The study of African American folklore has been grounded from its beginnings in the colonial period in discourses and power dynamics of race. This chapter posits that these beginnings have given rise to two folkloristic traditions, with differing agendas, methodologies, aesthetics, relationships to black communities, and investments in race. The mainstream tradition has been aligned with scholarly trends within academe and has seldom focused explicitly on the most pressing concerns of black people, or on the most obvious influence on the creation and expression of black folklore, namely race. The other tradition has been more aligned with the political interests, racial histories, and day-to-day needs of African American communities. This chapter critically examines these two tributaries, relative to issues of race, arguing for an African American folklore and folklife studies that embraces an African American–centered political focus while encompassing the unique intellectual contributions of both.
Folklore and folklife research is applied to a range of institutional settings that can be categorized in five different spheres of representation. These spheres overlap, but they include academic folklore, applied folklore, public sector folklore, public folklore, and private sector presentations of folk culture. This range of work revises the common dichotomy made between academic and public folklore. In addition to the overarching idea of heritage in applications of folklore and folklife research, key concepts such as preservation, interpretation, presentation, and representation that pervade the five modes of folkloristic work are discussed in relation to each sphere. The different situations within which folklorists work implicitly and overtly influence how they will preserve, interpret, and present folklore and folklife.
This article critically evaluates the notion of contrast and discusses the role that contrast has been claimed to have in grammar. It argues that a precise understanding of grammatical effects of contrast can only be gained if both the contrastive constituents with the kind of alternative set they evoke as well as the discourse relations that connect the discourse segments containing the contrastive constituents are subjected to detailed analysis for their effects on grammar (prosody, morphosyntax). It presents three hypotheses specifying the details for the identification of (a) contrast-related alternative formation, (b) contrastive discourse relations, and (c) grammatical manifestations of contrast. It reviews previous research on contrast in relation to these hypotheses, examining the linguistic materials that have been used to elicit grammatical manifestations of contrast, and discussing specific findings for particular languages from the prosodic and the morphosyntactic literature on contrast.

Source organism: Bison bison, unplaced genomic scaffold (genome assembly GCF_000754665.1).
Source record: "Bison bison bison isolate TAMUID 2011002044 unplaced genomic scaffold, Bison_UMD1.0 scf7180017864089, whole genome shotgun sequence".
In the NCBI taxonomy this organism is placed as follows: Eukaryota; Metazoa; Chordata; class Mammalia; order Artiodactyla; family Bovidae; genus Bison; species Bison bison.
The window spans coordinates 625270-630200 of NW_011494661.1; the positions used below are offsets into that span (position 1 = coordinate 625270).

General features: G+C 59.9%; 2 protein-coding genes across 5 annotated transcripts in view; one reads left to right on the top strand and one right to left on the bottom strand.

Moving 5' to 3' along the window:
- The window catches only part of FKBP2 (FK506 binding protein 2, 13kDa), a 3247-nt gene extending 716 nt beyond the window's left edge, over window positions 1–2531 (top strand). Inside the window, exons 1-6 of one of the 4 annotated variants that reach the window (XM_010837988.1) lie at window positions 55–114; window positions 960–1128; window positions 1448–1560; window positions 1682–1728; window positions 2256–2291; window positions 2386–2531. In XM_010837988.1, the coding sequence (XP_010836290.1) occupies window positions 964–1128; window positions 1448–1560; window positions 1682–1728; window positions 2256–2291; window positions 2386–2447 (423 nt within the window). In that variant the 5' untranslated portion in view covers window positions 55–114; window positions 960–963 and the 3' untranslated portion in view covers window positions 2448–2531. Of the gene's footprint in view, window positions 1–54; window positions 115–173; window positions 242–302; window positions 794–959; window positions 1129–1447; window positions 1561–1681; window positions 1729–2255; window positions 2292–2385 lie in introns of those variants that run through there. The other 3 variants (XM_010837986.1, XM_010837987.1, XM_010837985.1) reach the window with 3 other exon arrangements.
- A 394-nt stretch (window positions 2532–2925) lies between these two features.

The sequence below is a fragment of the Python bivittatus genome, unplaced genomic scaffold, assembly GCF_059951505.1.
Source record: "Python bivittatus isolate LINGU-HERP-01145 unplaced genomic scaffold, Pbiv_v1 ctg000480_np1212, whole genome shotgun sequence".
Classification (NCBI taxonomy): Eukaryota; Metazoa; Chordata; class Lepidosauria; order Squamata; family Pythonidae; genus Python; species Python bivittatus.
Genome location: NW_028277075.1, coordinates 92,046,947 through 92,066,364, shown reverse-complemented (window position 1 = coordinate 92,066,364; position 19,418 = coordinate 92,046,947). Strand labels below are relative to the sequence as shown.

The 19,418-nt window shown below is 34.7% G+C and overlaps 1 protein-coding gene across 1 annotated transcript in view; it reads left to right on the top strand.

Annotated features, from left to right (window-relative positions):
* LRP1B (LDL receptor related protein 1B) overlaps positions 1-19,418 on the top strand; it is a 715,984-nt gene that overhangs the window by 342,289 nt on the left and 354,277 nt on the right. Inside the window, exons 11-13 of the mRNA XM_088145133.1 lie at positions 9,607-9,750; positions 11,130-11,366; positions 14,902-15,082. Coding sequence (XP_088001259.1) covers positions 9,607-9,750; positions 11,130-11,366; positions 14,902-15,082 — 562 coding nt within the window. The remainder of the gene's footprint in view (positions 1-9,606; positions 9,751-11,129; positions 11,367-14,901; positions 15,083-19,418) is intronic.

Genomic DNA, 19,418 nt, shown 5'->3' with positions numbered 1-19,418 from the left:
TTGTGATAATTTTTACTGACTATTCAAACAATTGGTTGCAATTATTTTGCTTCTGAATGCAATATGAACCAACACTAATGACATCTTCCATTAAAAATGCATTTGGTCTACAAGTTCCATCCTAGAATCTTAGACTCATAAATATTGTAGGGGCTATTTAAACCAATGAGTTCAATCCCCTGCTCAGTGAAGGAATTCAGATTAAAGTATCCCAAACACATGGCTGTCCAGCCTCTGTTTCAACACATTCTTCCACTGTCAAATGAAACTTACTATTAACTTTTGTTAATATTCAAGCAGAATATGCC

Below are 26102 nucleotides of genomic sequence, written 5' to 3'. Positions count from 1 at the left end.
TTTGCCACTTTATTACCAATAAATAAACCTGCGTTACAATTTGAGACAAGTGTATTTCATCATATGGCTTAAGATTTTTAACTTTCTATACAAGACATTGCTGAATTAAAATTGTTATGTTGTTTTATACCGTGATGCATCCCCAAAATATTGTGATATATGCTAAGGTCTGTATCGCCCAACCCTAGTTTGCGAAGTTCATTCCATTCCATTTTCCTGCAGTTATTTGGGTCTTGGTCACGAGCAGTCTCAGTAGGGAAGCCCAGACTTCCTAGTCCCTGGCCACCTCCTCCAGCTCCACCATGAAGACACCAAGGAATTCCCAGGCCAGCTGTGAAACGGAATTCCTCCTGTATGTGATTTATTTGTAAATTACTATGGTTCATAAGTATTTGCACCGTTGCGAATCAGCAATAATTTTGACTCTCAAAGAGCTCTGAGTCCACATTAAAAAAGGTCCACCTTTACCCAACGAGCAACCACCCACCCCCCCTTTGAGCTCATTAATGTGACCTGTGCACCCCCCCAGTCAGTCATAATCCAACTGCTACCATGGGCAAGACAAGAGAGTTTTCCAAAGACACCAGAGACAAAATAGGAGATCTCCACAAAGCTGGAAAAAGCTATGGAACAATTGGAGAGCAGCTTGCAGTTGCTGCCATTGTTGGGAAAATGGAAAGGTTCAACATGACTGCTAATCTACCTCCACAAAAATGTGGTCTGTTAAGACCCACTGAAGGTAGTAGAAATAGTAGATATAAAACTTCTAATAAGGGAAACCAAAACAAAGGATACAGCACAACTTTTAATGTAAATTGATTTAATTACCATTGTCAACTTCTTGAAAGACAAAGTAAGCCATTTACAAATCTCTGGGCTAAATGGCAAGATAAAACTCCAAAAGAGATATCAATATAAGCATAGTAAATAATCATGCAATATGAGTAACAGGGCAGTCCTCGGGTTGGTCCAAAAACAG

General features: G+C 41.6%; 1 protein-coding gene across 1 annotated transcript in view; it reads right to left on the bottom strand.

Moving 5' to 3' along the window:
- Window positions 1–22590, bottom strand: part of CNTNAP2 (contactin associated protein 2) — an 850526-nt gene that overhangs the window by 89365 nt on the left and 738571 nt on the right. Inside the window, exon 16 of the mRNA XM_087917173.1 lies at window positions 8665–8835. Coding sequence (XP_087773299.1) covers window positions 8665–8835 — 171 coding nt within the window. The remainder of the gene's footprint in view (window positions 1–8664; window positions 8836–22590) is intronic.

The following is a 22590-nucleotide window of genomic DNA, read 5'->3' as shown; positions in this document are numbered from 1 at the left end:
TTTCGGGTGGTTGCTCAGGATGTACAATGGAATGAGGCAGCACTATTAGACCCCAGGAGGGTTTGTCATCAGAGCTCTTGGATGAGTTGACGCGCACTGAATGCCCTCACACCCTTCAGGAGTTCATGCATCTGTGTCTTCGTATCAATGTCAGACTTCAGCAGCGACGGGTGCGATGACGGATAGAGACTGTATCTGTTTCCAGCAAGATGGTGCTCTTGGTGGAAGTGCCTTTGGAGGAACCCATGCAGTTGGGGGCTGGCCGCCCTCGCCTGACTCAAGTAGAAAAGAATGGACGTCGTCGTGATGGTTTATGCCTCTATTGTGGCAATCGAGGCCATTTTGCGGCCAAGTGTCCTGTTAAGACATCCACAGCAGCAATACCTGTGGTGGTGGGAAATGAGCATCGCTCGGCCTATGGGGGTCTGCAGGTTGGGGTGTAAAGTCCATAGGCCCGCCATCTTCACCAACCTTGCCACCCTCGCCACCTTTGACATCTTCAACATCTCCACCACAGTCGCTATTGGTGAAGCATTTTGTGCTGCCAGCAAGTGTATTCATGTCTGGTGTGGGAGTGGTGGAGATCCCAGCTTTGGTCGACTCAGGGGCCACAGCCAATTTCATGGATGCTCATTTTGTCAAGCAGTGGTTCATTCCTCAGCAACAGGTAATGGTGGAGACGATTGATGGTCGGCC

Anthony K. Webster
This article argues for the continuing importance of ethnopoetics/cultural poetics in the work of linguists and anthropologists. A heuristic definition of ethnopoetics (or cultural poetics) is given as the various traditions of such recurrent patternings of linguistic forms (and the thwarting of such expectations of such patternings). The continuing relevance of a Hymesian-inspired anthropological philology is noted. After framing the discussion of poetry and poetics as both linguistic and ethnographic questions, this article engages questions of linguistic relativity and its relationship to poetics, as well as poetry and poetics as social practices. Examples of parallelism and metaphor are given and discussed both in relation to their poetic form and to their social work. A final extended illustration is given concerning Navajo poetry as an example of a cultural poetics informed by both linguistics and anthropology. It is argued that research on cultural poetics/ethnopoetics encourages patience and reflection.
This chapter examines the phenomenon of focus projection: a sentence with prosodic marking of focus on a word can lead to ambiguity, in that different constituents containing the word can be interpreted as focused. Two general approaches to focus projection are compared. In Default Prosody analyses, focus projection is epiphenomenal, a consequence of general principles requiring that focus be prosodically prominent, coupled with default principles of default prominence. In the F-projection approach, focus projection is encoded more directly, in terms of licensing rules for F-marking on constituents. Overall, the evidence in the literature favors the Default Prosody approach, and this chapter concentrates on comparing these two general approaches, as well as briefly summarizing other aspects of focus projection. The chapter ends with discussion of Basque data that are problematic for widely assumed generalizations about focus projection, and a possible way of understanding the data in the Default Prosody approach.